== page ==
Progressive SuperPAC targets Tea Party Republicans

cravaack

The SuperPAC, a form of political committee that has served the political interests of the wealthy, is being turned on its head by the CREDO SuperPAC's Take Down the Tea Party Ten campaign. The operation is targeting Rep. Chip Cravaack (R-Minn.) and other Tea Party Republicans, with the goal of retiring some of Congress' worst members.

CREDO Mobile is a progressive San Francisco, Calif.-based phone service company, which has raised over $65 million for nonprofit organizations including GreenPeace, Planned Parenthood, and Democracy Now, and which lets its customers vote on these types of groups.

The company announced Jan. 30 the first six candidates their campaign will target. One of them is Cravaack, who represents Minnesota's 8th district - one of ten districts in which Tea Party Republicans are considered most vulnerable in the 2012 elections. The SuperPAC will gather progressive activists to organize in these districts, and online as well.

The plan is to open a field office in each of these districts and join forces with local constituents and organizers to mobilize voters and highlight the worst stances and viewpoints of the Tea Party incumbents, who CREDO refers to as "unfit to serve."

"We're talking about some of the most odious members of Congress," said Campaign Manager Matthew "Mudcat" Arnold. "Even for Republicans, these guys are low. We're going to empower local activists to organize their friends and neighbors to lay out the truth about their representatives in the most basic terms: They are anti-woman. They are anti-science. They are hypocritical, bigoted, and have said and done things that are downright crazy.

"They've done more to embarrass their constituents than they have to govern or work toward solutions. They are unfit for Congress, and we're going to help their constituents hold them accountable."

One such hypocrite may be Cravaack, who claims to support "life, marriage, and family" as "gifts from our loving God," and yet tried to stop Planned Parenthood from funding womens' health services. Cravaack has claimed that his values and those of the Tea Party are one and the same, though he did not join the Tea Party Caucus. And after being elected, rather than have his family live in the state he was representing, Cravaack moved them to New Hampshire.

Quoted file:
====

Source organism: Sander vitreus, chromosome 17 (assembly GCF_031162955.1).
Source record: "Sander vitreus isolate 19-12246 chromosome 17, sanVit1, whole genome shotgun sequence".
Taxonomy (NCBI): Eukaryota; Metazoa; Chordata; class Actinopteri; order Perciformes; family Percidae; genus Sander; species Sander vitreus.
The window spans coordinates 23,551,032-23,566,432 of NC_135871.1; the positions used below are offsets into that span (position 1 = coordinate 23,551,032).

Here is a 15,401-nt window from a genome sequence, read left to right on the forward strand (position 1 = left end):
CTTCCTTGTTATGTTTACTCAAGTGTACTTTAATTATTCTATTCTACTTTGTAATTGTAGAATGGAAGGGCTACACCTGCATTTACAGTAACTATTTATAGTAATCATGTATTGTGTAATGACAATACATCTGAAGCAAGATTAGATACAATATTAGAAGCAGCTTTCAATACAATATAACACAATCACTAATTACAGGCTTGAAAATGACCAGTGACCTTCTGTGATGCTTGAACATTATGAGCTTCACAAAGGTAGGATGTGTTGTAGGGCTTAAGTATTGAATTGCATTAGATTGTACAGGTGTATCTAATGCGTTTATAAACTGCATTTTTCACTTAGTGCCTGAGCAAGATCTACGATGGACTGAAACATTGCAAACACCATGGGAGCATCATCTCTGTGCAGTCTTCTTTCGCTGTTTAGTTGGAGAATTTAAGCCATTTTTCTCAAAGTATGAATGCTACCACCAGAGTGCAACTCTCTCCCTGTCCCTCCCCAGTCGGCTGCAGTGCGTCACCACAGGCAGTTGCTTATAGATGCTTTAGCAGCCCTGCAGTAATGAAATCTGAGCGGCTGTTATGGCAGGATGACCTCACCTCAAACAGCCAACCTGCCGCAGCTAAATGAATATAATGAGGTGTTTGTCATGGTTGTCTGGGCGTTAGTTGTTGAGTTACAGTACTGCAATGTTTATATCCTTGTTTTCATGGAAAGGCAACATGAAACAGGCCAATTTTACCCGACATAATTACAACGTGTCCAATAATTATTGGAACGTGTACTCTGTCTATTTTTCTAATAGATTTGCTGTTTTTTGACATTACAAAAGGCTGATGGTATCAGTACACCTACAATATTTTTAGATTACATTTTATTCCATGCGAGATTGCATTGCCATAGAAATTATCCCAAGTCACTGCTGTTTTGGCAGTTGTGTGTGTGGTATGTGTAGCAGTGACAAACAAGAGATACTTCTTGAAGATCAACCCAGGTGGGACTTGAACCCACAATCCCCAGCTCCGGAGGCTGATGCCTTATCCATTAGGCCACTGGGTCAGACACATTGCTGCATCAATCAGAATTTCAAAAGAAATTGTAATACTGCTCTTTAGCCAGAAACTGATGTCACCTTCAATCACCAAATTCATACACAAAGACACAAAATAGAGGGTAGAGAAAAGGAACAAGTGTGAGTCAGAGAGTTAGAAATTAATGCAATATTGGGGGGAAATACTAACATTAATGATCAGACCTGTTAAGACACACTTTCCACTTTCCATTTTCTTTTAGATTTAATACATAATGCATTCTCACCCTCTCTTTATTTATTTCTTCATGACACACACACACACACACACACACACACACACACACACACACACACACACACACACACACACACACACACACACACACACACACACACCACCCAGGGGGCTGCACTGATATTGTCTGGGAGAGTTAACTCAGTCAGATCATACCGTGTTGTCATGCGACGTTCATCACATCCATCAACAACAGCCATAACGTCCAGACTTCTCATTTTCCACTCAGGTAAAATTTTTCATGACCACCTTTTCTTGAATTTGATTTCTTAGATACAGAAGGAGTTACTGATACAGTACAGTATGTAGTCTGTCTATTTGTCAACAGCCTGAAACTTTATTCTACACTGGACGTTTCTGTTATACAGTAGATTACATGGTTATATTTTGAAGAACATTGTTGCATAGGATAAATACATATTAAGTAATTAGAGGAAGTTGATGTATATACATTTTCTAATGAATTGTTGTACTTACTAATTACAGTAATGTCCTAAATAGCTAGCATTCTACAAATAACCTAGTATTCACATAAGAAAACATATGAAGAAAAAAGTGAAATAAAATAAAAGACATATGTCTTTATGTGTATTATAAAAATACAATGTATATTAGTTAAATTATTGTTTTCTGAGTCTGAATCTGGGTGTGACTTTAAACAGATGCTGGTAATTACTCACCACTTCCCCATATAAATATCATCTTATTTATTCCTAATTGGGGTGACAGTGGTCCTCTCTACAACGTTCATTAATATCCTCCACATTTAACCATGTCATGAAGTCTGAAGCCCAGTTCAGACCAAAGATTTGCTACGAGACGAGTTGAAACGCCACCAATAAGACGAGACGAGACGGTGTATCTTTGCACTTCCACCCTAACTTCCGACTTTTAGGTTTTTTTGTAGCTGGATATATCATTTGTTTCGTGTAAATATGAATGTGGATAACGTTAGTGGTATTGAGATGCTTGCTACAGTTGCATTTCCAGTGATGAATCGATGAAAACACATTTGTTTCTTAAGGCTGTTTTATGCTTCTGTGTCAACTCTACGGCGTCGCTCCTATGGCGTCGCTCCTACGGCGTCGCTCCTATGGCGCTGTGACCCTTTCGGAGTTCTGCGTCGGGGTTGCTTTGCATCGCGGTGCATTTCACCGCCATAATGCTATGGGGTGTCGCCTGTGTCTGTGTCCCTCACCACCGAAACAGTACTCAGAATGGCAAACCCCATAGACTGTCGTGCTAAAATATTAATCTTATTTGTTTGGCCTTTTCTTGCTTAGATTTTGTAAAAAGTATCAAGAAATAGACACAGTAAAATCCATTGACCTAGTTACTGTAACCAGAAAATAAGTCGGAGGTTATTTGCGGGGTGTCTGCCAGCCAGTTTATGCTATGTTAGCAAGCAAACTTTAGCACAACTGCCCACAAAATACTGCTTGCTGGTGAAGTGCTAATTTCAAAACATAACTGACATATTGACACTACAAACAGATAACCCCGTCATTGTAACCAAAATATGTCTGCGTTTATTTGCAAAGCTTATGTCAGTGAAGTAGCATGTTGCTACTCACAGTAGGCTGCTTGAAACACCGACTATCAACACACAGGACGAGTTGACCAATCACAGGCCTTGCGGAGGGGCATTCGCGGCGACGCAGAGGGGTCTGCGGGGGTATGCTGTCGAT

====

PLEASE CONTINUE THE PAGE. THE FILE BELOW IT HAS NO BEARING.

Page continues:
Other campaign targets are Rep. Sean Duffy (R-Wis.), Rep. Steve King (R-Ind.), Rep. Allen West (R-Fla.), Rep. Joe Walsh (R-Ill), and Rep. Frank Guinta (R-N.H.). Another slate of candidates, moreover, will be selected with input from members and subscribers of CREDO.

CREDO's SuperPAC is unlike any used to support rich Republican candidates; it will "put power back in the hands of the people," according to its president, Becky Bond, "instead of consolidating it in the hands of corporate executives and the ultra-wealthy."

This progressive SuperPAC is being backed by money the company aims to raise with volunteer-driven rallies, petition drives, and door knocking, Bond noted. The SuperPAC will be able to receive unlimited donations.

"Where Karl Rove and the Koch brothers can use shady money from a few hidden donors to fund a barrage of TV attack ads," she said, "this SuperPAC will empower local voters and our list of 2.5 million activists to build a grassroots campaign that is as hard-hitting as it is progressive.

"Using innovative tactics, technology, and good old-fashioned grassroots organizing, we're going to kick Tea Party Republican Chip Cravaack out of office."

Photo: Chip Cravaack, R-Minn. is one of the targets of CREDO SuperPAC's Take Down the Tea Party Ten campaign. Steve Kuchera/AP Photos/The Duluth News-Tribune

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